When Sojourner Truth declared that she sold the “shadow” (photographic portraits of herself) to support the “substance” (the causes of abolition and the rights of women), she recognized the power of images to shape opinion and create economic value. How did the former slave strategically deploy and circulate photography as a form of political activism? Join a conversation with UC Berkeley professors Darcy Grimaldo Grigsby (History of Art) and Leigh Raiford (African American Studies) and photographer/photography historian Makeda Best of the California College of the Arts on the uses to which photography has been put in the African American struggle for political change.
Darcy Grimaldo Grigsby is the Richard and Rhoda Goldman Distinguished Professor in the Arts and Humanities at UC Berkeley. Grigsby specializes in eighteenth- through early twentieth-century French and American art and visual and material culture, particularly in relation to the politics of race, slavery, and colonialism. She is the author of three books: Extremities: Painting Empire in Post-Revolutionary France (2002); Colossal: Engineering the Suez Canal, Statue of Liberty, Eiffel Tower and Panama Canal(2012); and Enduring Truths: Sojourner’s Shadows and Substance(2015).
Leigh Raiford is associate professor of African American Studies at UC Berkeley. She is the author of Imprisoned in a Luminous Glare: Photography and the African American Freedom Struggle (2011).
Makeda Best, assistant professor in Visual Studies at the California College of the Arts, is an historian of photography. She is currently revising a book on the Civil War–era photographer Alexander Gardner, and coediting a volume titled Conflict, Identity and Protest in American Art.
The Panthers, in more ways than one, sought to visualize racial identity. Their model continues to inform new movements across the globe.
Revolutionary Art (circa 1969) by Emory Douglas, Black Panther Minister of Culture, Oakland, CA.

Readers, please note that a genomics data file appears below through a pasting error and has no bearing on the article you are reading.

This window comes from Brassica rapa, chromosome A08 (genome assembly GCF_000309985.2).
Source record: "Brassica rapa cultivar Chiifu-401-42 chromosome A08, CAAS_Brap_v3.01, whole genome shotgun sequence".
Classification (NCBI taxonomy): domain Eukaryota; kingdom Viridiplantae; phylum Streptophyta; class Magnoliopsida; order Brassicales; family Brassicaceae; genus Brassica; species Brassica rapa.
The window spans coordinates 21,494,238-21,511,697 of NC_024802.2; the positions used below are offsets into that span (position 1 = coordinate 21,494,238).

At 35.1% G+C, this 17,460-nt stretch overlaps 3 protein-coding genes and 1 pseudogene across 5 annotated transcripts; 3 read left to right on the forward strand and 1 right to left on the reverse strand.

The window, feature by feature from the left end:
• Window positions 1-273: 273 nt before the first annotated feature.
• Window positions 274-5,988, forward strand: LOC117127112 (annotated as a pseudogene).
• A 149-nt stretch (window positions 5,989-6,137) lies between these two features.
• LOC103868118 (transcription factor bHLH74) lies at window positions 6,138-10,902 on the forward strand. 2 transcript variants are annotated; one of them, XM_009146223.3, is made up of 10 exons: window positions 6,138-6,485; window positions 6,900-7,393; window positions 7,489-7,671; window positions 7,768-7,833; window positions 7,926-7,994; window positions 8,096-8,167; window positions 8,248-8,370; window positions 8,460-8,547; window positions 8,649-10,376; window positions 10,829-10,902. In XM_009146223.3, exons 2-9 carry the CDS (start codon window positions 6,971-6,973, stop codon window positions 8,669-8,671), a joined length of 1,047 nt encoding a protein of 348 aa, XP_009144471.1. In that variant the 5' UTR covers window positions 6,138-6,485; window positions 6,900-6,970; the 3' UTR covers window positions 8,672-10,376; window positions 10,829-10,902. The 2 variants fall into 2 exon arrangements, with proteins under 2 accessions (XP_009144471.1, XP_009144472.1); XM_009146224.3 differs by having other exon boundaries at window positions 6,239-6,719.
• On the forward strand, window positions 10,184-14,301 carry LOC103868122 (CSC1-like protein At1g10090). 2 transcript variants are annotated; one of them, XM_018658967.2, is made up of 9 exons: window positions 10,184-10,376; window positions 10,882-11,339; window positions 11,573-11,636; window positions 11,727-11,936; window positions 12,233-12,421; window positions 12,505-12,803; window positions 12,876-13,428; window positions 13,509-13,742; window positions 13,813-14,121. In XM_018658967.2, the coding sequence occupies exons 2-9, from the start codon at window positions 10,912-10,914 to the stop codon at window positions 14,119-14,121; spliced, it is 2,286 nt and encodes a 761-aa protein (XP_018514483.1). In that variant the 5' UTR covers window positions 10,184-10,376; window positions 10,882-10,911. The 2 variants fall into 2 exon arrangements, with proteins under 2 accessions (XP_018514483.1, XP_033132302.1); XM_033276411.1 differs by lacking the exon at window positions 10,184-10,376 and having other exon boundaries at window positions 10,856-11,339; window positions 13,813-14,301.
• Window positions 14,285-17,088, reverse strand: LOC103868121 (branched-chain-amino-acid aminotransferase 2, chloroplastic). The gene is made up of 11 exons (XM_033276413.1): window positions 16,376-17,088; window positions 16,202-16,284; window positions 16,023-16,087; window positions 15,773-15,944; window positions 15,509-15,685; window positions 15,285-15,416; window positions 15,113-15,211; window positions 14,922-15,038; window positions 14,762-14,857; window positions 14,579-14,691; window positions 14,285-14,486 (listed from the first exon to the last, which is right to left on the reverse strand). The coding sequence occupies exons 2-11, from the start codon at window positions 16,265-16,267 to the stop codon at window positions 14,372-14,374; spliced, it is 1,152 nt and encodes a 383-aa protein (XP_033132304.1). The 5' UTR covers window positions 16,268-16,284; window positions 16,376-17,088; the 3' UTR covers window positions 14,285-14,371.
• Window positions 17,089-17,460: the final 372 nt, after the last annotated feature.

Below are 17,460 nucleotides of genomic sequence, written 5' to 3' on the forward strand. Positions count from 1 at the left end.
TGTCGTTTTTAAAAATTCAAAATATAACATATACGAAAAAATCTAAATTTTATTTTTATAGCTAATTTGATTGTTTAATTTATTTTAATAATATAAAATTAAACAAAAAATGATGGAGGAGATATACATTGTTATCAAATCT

Art historian and visual cultural studies scholar Judith Wilson has brought our attention to the exhibition of a black woman’s portrait at the Middlesex County Historical Society in Connecticut.
This unattributed pastel on paper image (circa 1904) depicts Anna M. Warmsley (circa 1870s/1880s-1944). Warmsley (née Steadman [sp?]) lived in Middletown, Conn.
Judith saw Carla Halloway’s Facebook posting about this portrait last week. Ms. Halloway of East Hartford, Connecticut wrote that the portrait had been “rescued from the trash” and given to the historical society.
Ms. Halloway’s post generated a lively FB discussion, including comments from a descendant of Anna Warmsley and her husband Herbert Elmer Warmsley (1878/1881-1954). The historical society also has a portrait of Herbert Warmsley.
In online public records (US Federal Census, etc.) and others on ancestry.com, the Warmsley’s family name sometimes appears as “Warmesley.” In early records, Anna is termed a “Negro” and Herbert, whose listed profession was a “galvanizer” in a foundry, a “mulatto.” Anna was a housekeeper for “a private family. She married Herbert when she was about 21. (No marriage certificate appears online. But the US Federal Census of 1910 states that they had been married for five years.)